The only people who can afford to see the show at this point are the very class and age who seem to have the most difficulty with mixing people of color. Millennials have a ton of issues but racism doesn't appear to be one of them. That is something that belongs to older generations. Maybe seeing an African-American George Washington is just what Baby Boomers need to realize that people are people just like love is love is love. That's one point for Millennials; one point against them is the fact that my youngest child asked me why people say Obama is the first black President when George Washington was. Win some; lose some.


You can't turn on the news without hearing about another mass shooting. Each one leads us to a ridiculous conversation about the second amendment. Somehow an educated populous has allowed lobbyists to decide that an assault weapon is the same as a musket. I heard the “Ten Duel Commandments.” Number four was not about a Sig Sauer MCX that can shoot 50 bullets at once. In Hamilton, you see the consequence of violence that can be achieved simply with a musket ball in a duel. But for those who love their guns, you also see the bounties that were won with a musket - America's independence. Either way, it was just a musket.


The one place Hamilton doesn't reflect our current time is in the line, “He's never gon' be President now.” The chorus sings this line once Hamilton's affair comes out. After Donald Trump, we know there is nothing you can do or say that will cause people to proclaim, “He's never gon' be President now.” Trust me, Trump tried. (Also, this is another of the new phrases I love. Whenever someone screws up, like let's say my wife spills her coffee, I sing, “You're never gon' be President now.” Another hilarity. Try it, everyone hates it.)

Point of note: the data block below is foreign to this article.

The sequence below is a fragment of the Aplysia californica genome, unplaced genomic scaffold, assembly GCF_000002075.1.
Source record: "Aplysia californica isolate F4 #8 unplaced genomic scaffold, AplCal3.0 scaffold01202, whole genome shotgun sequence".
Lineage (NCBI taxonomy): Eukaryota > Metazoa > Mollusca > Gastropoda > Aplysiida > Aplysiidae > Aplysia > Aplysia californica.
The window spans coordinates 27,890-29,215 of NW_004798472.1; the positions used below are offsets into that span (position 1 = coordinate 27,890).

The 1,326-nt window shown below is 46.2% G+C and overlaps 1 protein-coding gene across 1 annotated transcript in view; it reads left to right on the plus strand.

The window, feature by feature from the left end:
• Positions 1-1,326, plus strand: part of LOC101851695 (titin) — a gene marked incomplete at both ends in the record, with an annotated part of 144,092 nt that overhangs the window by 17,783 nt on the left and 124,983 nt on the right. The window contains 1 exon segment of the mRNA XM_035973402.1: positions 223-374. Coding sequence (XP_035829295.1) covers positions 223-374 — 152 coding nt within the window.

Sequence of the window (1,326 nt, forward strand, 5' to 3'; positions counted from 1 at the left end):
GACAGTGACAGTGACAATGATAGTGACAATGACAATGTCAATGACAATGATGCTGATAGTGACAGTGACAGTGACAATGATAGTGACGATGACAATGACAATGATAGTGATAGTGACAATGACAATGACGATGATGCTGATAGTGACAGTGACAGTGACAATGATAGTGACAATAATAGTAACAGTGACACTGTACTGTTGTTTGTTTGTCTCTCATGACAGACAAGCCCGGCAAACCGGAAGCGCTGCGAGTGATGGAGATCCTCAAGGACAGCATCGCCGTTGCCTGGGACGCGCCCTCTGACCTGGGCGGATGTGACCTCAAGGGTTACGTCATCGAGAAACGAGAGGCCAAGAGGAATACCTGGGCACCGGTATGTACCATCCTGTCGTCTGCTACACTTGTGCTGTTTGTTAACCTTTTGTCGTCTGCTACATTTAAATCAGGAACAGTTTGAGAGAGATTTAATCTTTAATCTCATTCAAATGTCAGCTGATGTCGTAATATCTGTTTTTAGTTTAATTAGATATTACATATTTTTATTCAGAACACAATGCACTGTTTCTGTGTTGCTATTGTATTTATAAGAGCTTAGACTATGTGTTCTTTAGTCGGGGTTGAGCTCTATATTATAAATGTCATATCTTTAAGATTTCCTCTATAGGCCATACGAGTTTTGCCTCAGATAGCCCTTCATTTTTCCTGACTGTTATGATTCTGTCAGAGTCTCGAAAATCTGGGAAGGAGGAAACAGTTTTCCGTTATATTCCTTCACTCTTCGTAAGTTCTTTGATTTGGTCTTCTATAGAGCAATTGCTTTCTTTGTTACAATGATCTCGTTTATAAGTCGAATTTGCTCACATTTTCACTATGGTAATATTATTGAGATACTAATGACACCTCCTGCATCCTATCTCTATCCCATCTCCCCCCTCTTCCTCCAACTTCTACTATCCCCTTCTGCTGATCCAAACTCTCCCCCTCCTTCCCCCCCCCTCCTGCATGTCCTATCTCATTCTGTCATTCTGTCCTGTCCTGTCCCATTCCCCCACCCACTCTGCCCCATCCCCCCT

There is also the idea of disagreeing. You may disagree with me about your right to bear arms, or Trump or racism. My guess is if you do, your response will be to disrespect me. That is the way of our time. In Hamilton, two men who vehemently disagreed, Aaron Burr and Alexander Hamilton, still signed their letters to each other: I have the honor to be Your Obedient Servant. Can you imagine someone today leaving a comment on a Planned Parenthood Facebook page about how a woman's right to be advised by a doctor is against God and how all the doctors working there should die because the writer thinks life is sacred? Would they end their comment: Signed, Your Obedient Servant, A. Ham? More likely it would be signed. A. Hole.


As we approach the end of Obama's term, it will be impossible to listen to "One Last Time," the song where George Washington talks about handing over power to the next person and not cry. The musical continues to reflect even as our future hurls forward, whether we like it or not. (Also, don't you think our new president will be so much more like John Jay who wrote 5 essays and quit, while Hamilton wrote THE OTHER 51!)


Despite what the Entertainment Weekly would like you to believe, truly remarkable art doesn't come around very often. Sondheim set the bar in the 1970's and it took 45 years for a new contender to leap the bar. Hamilton arrived and is rapping to us about civility, racism, guns, politics, affairs and love with a cast that looks like a print ad manager's wet dream. There is hope. I do not believe the future of our country is found in the news, it is found in theaters, books, songs and other art. Through great art, change is brought. So let me pull this all together for you and explain how our entire country can improve...hold on. Wait for it. Someone just put on the Hamilton record and it's “Room Where It Happens”, sorry I gotta go sing. Figure it out yourself.  Your Obedient Servant, S.Ryan.




Scott Ryan is a writer living in Ohio.